Thanks to the assistance of a smart food blogger, who saw immediately EXACTLY what I was asking, and knew how to phrase it to show that I'm NOT asking for opinions, I now have the following revised phrasing of the question:

In order to have a proper vinaigrette, that doesn't separate back out 5 seconds after you mix it, it needs to be EMULSIFIED. Let's assume that we're talking about a standard emulsifier for vinaigrette; ½ teaspoon of Dijon mustard per tablespoon of vinegar.

The goal is to get the vinaigrette to STAY emulsified for some reasonable amount of time, in other words, to create a STABLE emulsion. According to one major site, "Properly emulsified dressings will stay mixed for at least a day or two in the refrigerator."


As you lower the ratio of oil to vinegar in a vinaigrette, it gradually becomes more difficult to emulsify, eventually reaching the point where it is no longer possible to form a STABLE EMULSION. Assuming access to normal home equipment and ingredients only, in other words no industrial mixers or chemicals, at room temperature, what is the lowest proportion of oil to vinegar at which a STABLE emulsion can be produced?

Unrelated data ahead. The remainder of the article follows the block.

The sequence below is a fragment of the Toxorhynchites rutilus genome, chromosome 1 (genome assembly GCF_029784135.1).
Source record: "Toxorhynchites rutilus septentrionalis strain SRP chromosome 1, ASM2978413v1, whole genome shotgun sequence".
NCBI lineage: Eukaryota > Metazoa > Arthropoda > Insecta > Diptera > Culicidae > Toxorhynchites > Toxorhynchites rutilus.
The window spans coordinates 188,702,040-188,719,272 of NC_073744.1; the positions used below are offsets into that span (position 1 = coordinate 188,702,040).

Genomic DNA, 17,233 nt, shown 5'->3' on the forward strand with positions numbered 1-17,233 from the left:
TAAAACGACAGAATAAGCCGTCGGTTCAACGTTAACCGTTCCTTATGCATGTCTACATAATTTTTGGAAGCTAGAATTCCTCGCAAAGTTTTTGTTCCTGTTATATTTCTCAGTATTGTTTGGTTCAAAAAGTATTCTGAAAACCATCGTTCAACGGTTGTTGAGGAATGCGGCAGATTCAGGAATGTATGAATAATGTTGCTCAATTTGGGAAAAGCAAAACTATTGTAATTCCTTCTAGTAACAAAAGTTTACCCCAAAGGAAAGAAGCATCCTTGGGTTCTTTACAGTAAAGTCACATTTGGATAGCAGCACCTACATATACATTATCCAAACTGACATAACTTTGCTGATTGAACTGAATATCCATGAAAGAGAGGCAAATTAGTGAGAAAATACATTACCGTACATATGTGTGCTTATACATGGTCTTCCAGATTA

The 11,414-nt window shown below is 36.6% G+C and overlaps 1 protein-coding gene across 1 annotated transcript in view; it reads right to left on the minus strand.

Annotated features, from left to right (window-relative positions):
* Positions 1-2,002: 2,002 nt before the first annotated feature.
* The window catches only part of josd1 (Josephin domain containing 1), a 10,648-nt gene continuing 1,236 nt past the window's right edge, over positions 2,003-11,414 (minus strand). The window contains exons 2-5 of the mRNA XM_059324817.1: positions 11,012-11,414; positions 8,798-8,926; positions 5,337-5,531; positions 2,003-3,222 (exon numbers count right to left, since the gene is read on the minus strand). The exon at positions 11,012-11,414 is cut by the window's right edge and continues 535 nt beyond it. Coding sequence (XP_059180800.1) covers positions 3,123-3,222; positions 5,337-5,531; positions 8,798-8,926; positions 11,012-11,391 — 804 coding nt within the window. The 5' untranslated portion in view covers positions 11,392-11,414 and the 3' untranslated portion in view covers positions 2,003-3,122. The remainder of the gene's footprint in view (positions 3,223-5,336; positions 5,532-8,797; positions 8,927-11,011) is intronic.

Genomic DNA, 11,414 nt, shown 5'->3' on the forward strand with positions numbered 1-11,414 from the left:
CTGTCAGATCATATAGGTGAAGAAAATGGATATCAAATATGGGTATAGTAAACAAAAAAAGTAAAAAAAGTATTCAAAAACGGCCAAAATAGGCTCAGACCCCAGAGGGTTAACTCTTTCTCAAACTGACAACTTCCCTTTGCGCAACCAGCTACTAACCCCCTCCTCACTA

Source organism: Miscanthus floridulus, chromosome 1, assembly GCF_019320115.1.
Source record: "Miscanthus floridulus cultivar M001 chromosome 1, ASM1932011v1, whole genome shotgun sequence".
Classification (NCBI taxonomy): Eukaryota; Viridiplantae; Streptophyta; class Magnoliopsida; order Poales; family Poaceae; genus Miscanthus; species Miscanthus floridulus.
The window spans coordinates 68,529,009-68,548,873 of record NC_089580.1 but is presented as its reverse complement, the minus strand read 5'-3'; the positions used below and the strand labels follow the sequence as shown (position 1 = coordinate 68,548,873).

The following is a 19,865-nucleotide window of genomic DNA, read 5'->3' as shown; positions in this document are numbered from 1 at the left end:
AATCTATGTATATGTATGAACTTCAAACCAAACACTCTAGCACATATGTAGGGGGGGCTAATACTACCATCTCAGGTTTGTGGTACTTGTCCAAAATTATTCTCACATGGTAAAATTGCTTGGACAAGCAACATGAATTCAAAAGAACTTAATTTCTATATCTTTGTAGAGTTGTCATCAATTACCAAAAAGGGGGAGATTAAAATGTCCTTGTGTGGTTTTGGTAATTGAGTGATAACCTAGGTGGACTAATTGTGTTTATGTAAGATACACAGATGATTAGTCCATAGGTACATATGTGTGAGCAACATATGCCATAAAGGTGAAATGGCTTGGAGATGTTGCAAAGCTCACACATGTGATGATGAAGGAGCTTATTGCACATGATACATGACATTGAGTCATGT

• Thank you for clarifying/adding an objective critierion for your question; I reopened it. I am still not entirely sure that there is a clear-cut answer to it, but maybe people will be able to describe it in a helpful way.
    – rumtscho
    May 13, 2022 at 17:36
  • i would argue that once you put any other ingredients, than the oil and acid, that are designed to maintain an emulsification, that it is no longer a vinaigrette but a dressing.
    – Mr Shane
    May 24, 2022 at 9:42
  • Wouldn't call guar gum 'chemical'. Allows for very low oil emulsion
    – Pat Sommer
    May 28, 2022 at 22:09


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